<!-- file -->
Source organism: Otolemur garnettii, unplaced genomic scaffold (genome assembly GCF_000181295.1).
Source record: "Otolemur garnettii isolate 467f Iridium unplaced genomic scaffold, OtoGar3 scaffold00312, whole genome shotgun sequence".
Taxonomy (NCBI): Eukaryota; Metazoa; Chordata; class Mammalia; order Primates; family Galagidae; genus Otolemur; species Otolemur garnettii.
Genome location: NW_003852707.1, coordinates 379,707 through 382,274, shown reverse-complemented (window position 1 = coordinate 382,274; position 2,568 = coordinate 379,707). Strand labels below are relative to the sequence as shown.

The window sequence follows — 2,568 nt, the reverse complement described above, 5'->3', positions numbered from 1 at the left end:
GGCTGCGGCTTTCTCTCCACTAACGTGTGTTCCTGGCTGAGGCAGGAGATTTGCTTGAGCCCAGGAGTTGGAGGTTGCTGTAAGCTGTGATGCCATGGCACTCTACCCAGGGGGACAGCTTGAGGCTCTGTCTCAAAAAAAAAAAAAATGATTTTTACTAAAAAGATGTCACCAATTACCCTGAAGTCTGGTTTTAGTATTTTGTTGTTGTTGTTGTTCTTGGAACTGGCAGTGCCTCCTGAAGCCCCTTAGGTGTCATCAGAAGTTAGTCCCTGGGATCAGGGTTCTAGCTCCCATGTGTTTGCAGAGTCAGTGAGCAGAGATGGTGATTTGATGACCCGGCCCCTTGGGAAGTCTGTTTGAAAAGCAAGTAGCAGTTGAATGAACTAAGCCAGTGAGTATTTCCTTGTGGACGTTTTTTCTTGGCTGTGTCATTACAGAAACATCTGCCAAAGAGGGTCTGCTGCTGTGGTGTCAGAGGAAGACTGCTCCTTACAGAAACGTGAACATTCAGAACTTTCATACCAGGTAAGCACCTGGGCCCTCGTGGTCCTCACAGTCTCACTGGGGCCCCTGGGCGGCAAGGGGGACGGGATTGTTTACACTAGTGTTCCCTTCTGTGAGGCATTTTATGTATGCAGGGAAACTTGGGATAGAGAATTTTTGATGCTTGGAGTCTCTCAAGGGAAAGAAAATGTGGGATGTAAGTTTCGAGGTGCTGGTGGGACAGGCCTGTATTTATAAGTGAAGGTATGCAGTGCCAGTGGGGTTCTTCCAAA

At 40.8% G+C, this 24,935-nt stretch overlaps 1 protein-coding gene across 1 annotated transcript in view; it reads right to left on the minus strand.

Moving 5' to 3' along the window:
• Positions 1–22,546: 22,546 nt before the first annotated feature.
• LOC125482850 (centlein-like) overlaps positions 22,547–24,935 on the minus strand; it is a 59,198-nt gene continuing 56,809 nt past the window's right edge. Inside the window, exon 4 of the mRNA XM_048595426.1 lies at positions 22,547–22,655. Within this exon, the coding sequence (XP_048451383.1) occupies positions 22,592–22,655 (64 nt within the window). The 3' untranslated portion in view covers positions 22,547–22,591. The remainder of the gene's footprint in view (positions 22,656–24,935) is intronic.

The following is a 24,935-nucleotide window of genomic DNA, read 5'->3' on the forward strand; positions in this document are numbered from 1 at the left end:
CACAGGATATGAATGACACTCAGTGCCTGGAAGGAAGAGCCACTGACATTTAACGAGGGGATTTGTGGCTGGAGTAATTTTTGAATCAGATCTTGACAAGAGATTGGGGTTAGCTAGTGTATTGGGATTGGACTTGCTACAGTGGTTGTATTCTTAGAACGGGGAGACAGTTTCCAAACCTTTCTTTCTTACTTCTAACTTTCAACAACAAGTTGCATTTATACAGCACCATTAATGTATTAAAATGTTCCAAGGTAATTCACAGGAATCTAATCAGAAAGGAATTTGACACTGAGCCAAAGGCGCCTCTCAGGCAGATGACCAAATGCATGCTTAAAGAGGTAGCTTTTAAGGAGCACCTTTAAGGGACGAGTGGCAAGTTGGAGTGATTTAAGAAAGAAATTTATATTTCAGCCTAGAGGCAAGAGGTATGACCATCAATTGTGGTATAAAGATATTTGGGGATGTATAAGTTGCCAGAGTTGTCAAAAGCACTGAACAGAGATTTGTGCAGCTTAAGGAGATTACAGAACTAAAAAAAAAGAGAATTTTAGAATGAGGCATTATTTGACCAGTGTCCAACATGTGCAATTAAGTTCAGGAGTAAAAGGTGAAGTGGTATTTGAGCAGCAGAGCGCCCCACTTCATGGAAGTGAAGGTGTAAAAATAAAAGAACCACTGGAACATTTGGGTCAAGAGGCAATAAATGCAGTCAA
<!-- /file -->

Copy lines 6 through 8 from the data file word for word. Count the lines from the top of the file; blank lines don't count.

GGCTGCGGCTTTCTCTCCACTAACGTGTGTTCCTGGCTGAGGCAGGAGATTTGCTTGAGCCCAGGAGTTGGAGGTTGCTGTAAGCTGTGATGCCATGGCACTCTACCCAGGGGGACAGCTTGAGGCTCTGTCTCAAAAAAAAAAAAAATGATTTTTACTAAAAAGATGTCACCAATTACCCTGAAGTCTGGTTTTAGTATTTTGTTGTTGTTGTTGTTCTTGGAACTGGCAGTGCCTCCTGAAGCCCCTTAGGTGTCATCAGAAGTTAGTCCCTGGGATCAGGGTTCTAGCTCCCATGTGTTTGCAGAGTCAGTGAGCAGAGATGGTGATTTGATGACCCGGCCCCTTGGGAAGTCTGTTTGAAAAGCAAGTAGCAGTTGAATGAACTAAGCCAGTGAGTATTTCCTTGTGGACGTTTTTTCTTGGCTGTGTCATTACAGAAACATCTGCCAAAGAGGGTCTGCTGCTGTGGTGTCAGAGGAAGACTGCTCCTTACAGAAACGTGAACATTCAGAACTTTCATACCAGGTAAGCACCTGGGCCCTCGTGGTCCTCACAGTCTCACTGGGGCCCCTGGGCGGCAAGGGGGACGGGATTGTTTACACTAGTGTTCCCTTCTGTGAGGCATTTTATGTATGCAGGGAAACTTGGGATAGAGAATTTTTGATGCTTGGAGTCTCTCAAGGGAAAGAAAATGTGGGATGTAAGTTTCGAGGTGCTGGTGGGACAGGCCTGTATTTATAAGTGAAGGTATGCAGTGCCAGTGGGGTTCTTCCAAA

At 40.8% G+C, this 24,935-nt stretch overlaps 1 protein-coding gene across 1 annotated transcript in view; it reads right to left on the minus strand.

Moving 5' to 3' along the window: